The article includes a summary in German.
According to the second National Forest Survey, peatlands covered before the World War II 11,156,000 hectares, 32% of the land area of Finland. The early drainage of peatlands in 1700th century had aimed at preventing frost and increasing area of agricultural land. The experiences proved that drainage of wet forests was lucrative also in the point of view of forestry. The drainage of state-owned forest lands was promoted by the Crown Forest Committee in its report in 1900. The systematic drainage work in state lands begun in 1909. In the end of 1920s 500-700 km of ditches was dug annually.
The drainage of private lands begun after 1928, when forestry promotion work in private forests begun. By the end of 1950, 4,815 forest drainage projects had been approved by the Forest Service in the private lands. In addition, 286,000 ha of peatlands was drained on work organized by the central forest associations in 1930-1950, and 239,272 ha by timber companies in 1902-1950. The drained area totalled 755,892 ha. The area of drainable and drained peatland was estimated to be 4.4 million ha.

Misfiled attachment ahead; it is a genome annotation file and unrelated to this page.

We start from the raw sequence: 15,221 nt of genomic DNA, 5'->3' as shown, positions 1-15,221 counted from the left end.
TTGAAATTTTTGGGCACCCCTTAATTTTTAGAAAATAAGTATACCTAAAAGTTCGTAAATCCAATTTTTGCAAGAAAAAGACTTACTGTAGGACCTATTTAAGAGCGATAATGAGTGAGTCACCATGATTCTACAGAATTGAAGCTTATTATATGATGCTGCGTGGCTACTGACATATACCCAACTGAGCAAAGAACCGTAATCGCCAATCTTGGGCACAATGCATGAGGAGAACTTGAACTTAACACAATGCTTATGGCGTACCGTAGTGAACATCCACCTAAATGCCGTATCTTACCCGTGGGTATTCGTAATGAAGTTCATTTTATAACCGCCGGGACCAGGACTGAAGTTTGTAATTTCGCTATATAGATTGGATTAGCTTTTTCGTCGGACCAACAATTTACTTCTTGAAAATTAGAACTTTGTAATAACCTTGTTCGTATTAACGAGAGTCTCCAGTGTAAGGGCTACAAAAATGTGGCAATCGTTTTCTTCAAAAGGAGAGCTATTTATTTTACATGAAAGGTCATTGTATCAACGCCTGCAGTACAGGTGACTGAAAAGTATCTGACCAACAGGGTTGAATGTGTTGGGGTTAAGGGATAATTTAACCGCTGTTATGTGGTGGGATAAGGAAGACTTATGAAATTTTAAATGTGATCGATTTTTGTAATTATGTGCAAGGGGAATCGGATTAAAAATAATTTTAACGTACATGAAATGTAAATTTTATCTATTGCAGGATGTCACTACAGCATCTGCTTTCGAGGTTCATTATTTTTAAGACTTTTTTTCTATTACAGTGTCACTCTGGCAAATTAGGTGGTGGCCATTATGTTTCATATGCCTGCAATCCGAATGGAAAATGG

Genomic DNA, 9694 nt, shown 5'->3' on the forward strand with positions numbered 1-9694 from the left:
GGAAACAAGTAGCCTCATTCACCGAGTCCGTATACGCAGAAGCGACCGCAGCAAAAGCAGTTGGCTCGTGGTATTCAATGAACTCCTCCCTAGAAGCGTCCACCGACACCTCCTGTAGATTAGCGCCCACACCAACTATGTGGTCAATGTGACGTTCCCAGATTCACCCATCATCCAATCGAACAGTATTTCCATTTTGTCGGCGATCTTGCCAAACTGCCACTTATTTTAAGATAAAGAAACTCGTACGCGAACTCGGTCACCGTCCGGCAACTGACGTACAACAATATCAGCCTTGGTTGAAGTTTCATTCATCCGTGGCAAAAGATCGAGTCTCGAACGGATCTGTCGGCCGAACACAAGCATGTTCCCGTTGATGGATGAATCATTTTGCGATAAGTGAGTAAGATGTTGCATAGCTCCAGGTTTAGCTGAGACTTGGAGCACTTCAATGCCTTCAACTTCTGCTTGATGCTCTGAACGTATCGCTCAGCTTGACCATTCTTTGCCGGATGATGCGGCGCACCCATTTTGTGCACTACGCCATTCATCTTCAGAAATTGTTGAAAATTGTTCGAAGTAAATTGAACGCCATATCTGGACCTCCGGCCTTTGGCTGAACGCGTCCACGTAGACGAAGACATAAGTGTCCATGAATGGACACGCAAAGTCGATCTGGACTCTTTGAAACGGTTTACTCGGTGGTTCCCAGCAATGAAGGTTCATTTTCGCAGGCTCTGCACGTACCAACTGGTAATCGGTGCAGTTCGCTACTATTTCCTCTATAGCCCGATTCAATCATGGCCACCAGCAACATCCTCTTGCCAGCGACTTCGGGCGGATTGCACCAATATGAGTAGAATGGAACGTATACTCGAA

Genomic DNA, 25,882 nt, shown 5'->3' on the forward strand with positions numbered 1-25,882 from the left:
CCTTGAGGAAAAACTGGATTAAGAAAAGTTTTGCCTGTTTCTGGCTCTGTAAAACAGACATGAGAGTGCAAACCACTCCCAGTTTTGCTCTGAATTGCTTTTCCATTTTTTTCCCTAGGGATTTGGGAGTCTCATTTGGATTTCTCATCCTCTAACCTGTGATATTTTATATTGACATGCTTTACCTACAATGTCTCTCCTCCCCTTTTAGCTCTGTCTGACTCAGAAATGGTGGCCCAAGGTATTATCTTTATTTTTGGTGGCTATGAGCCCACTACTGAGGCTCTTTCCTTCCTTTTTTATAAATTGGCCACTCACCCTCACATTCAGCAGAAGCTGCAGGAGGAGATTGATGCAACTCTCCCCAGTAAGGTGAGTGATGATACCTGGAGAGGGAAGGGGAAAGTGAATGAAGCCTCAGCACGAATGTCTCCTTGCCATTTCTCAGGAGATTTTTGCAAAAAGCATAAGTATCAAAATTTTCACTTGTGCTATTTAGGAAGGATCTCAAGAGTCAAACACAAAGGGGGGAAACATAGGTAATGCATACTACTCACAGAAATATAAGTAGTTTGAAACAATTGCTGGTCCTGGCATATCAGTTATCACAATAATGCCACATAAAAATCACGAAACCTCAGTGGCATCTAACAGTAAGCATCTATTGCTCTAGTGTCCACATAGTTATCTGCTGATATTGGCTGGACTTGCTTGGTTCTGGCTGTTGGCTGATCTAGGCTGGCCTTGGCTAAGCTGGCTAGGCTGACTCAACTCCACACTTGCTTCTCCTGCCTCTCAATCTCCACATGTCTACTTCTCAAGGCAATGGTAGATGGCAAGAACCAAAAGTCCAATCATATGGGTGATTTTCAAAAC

The article includes an abstract in English.
The length of drivable water courses in Finland was about 43,800 km in 1936, while the length of the water courses used by the floating associations was 12,467 km. The aim of the survey was to study the volume of timber in private (or separate) floating and co-operative floating operated by the floating associations in Lake Saimaa water system, and how floating was administrated in the area.
According to the study, the floating channels of the area are in good condition. Floating of timber in rafts is common in Lake Saimaa water system. The proportion of co-operative floating is smaller than in the other major water systems in Finland, and the administration of floating is, therefore, unusual. The reason for this is the nature of the water system, the wood procurement policy of the industry, the disinterest of the private forest owners towards organized floating, and the way the authorities apply the Water Rights Act. The present system is beneficial to the forest companies that float big quantities of timber, but increase of co-operative floating would avail the small and medium industry and floaters, wood selling forest owners and the workforce.
The PDF includes a summary in German.